How to Prepare for Travel Disaster

The world has always had its security challenges for vacationers, and now in the wake of the two metro bombings in Moscow, Russia, this fact is again brought home to us. These events, along with the State Department's warnings to Spring Break travelers to Mexico, and the recent earthquakes in Haiti and Chili, prompted travel editor Jeff Greenburg to offer tips on what to do should you encounter a problem, or as he called it, a "travel disaster."

Since so many of you are timeshare owners in foreign countries, and many more of you enjoy timeshare exchanges around the globe, we would like to pass along some of Jeff Greenburg's suggestions. The problems of the world will always be with us, and instead of canceling travel plans, the best advice is to go on your planned vacations but be armed with knowledge that will help you if you do encounter problems.

When you travel you hope for a relatively peaceful trip, but as everyone knows, anything can happen from losing your travel documents to encountering weather problems and natural disasters to the scare of a terrorist attack.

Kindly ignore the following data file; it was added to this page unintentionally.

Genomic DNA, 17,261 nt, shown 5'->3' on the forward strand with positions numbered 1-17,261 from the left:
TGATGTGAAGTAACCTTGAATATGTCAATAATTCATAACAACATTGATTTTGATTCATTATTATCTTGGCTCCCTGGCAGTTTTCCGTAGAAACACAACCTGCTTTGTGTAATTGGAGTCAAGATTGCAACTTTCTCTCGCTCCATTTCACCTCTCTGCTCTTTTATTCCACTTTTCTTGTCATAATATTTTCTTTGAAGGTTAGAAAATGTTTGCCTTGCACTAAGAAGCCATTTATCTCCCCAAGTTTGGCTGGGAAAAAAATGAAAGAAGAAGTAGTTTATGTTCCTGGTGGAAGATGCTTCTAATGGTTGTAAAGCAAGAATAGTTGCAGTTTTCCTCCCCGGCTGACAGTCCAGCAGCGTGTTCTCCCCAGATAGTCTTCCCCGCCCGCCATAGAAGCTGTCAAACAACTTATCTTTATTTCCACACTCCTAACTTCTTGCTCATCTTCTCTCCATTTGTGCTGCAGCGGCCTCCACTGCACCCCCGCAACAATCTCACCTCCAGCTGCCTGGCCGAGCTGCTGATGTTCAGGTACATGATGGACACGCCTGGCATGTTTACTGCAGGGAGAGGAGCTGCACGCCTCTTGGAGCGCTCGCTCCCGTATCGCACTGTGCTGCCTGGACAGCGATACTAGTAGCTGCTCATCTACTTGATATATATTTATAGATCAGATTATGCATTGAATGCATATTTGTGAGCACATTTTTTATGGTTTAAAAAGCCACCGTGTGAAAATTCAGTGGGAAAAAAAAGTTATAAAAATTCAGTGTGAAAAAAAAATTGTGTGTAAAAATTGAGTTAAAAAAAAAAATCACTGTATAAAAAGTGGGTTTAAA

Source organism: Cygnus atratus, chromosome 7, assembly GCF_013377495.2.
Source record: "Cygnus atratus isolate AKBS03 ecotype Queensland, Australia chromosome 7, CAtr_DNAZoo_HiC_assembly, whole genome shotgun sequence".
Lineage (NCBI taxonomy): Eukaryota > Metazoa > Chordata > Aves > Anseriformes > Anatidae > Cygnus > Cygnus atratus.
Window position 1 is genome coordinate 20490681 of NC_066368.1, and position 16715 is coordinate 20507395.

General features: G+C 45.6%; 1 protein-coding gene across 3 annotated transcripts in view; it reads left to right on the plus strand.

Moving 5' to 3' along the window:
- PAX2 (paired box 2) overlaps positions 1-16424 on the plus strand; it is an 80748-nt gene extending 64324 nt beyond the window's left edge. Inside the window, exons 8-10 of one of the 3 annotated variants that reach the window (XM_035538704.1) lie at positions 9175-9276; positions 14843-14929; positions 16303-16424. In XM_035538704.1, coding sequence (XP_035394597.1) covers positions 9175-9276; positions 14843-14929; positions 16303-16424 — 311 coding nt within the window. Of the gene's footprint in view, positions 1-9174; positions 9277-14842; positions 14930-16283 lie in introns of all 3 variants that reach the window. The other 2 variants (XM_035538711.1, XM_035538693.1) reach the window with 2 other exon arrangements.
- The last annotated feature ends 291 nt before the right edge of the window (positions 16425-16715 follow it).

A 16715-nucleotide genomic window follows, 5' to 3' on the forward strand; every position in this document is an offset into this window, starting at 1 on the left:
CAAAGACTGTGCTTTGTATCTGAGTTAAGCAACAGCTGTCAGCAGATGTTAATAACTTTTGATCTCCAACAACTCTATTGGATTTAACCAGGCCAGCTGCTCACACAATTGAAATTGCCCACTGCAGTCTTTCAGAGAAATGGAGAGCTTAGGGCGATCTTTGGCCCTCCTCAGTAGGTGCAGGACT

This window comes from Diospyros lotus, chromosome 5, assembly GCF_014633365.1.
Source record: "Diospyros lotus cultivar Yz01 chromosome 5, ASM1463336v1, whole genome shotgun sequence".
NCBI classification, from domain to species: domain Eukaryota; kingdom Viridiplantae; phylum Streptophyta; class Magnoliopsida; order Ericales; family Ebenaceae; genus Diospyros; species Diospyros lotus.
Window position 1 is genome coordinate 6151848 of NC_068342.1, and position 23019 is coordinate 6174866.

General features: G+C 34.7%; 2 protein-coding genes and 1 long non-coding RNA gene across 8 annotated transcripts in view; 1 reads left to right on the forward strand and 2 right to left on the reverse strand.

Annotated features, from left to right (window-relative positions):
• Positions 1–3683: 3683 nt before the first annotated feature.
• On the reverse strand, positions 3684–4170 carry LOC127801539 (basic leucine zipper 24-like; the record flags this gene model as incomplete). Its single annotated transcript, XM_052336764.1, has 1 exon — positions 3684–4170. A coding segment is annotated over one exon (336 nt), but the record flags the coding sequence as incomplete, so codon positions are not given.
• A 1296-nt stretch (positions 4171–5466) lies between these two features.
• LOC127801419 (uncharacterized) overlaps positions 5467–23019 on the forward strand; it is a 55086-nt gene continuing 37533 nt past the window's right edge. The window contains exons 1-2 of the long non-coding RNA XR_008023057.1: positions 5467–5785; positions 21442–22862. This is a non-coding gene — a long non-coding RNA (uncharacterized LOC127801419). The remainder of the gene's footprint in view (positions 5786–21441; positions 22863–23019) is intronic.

Greenburg's first suggestion is to make copies of important documentation and contact information. Give copies of your itinerary, along with contact names and telephone numbers, to friends, family and even co-workers. Make sure that everyone in your traveling party also carries the same information. And be sure to copy the front page of your passport that contains the critical documentation the U.S. Embassy will need to replace your passport if it is lost or stolen.

Bring extra batteries for your electronic devices, including your cell phone, blackberry and laptop. And remember to pack universal plug adaptors so your chargers can be plugged in.

Greenburg suggests checking travel warnings and advisories but states that you'll get more comprehensive information by going beyond the U.S. State Department bulletins. His advice is to also check with the foreign countries themselves as they often send out more detailed alerts to their own citizens.

In the wake of vacationers' experiences with the massive earthquakes in Haiti and Peru, Greenburg states that medical evacuation and repatriation insurance is a must. In the case of no commercial air service, a medical evacuation company can schedule dedicated air ambulance service to get you out.

Always know where the embassies of Canada, Great Britain and Australia are located. Often, in response to certain types of disasters, the U.S. embassy has to close. Greenburg has found these three countries to always be helpful and accommodating.

Oh, and Greenburg's final tips: "Pack a small flashlight. And I always pack duct tape. It's amazing when this will come in handy, even if there is no disaster!"
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